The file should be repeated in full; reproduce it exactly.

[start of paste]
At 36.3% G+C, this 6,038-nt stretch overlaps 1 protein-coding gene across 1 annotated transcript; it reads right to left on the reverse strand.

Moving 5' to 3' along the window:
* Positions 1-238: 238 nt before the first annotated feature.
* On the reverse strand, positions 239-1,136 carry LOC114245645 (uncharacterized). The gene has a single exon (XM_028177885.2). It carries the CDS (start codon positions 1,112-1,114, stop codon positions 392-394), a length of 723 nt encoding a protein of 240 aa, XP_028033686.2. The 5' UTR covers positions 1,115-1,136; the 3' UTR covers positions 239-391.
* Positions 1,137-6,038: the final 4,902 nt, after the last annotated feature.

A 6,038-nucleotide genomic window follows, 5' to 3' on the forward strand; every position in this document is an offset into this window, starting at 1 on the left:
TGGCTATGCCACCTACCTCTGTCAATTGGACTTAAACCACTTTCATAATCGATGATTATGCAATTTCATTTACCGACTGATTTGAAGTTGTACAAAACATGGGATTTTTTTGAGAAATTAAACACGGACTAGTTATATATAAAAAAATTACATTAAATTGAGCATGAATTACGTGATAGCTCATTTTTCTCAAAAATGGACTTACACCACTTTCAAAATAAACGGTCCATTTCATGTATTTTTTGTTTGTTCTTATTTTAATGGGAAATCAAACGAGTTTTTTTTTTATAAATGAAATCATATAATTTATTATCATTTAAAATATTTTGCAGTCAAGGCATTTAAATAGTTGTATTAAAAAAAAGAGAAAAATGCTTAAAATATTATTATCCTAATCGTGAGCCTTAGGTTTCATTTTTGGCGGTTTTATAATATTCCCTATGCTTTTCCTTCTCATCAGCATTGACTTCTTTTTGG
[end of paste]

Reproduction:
At 36.3% G+C, this 6,038-nt stretch overlaps 1 protein-coding gene across 1 annotated transcript; it reads right to left on the reverse strand.

Moving 5' to 3' along the window:
* Positions 1-238: 238 nt before the first annotated feature.
* On the reverse strand, positions 239-1,136 carry LOC114245645 (uncharacterized). The gene has a single exon (XM_028177885.2). It carries the CDS (start codon positions 1,112-1,114, stop codon positions 392-394), a length of 723 nt encoding a protein of 240 aa, XP_028033686.2. The 5' UTR covers positions 1,115-1,136; the 3' UTR covers positions 239-391.
* Positions 1,137-6,038: the final 4,902 nt, after the last annotated feature.

A 6,038-nucleotide genomic window follows, 5' to 3' on the forward strand; every position in this document is an offset into this window, starting at 1 on the left:
TGGCTATGCCACCTACCTCTGTCAATTGGACTTAAACCACTTTCATAATCGATGATTATGCAATTTCATTTACCGACTGATTTGAAGTTGTACAAAACATGGGATTTTTTTGAGAAATTAAACACGGACTAGTTATATATAAAAAAATTACATTAAATTGAGCATGAATTACGTGATAGCTCATTTTTCTCAAAAATGGACTTACACCACTTTCAAAATAAACGGTCCATTTCATGTATTTTTTGTTTGTTCTTATTTTAATGGGAAATCAAACGAGTTTTTTTTTTATAAATGAAATCATATAATTTATTATCATTTAAAATATTTTGCAGTCAAGGCATTTAAATAGTTGTATTAAAAAAAAGAGAAAAATGCTTAAAATATTATTATCCTAATCGTGAGCCTTAGGTTTCATTTTTGGCGGTTTTATAATATTCCCTATGCTTTTCCTTCTCATCAGCATTGACTTCTTTTTGG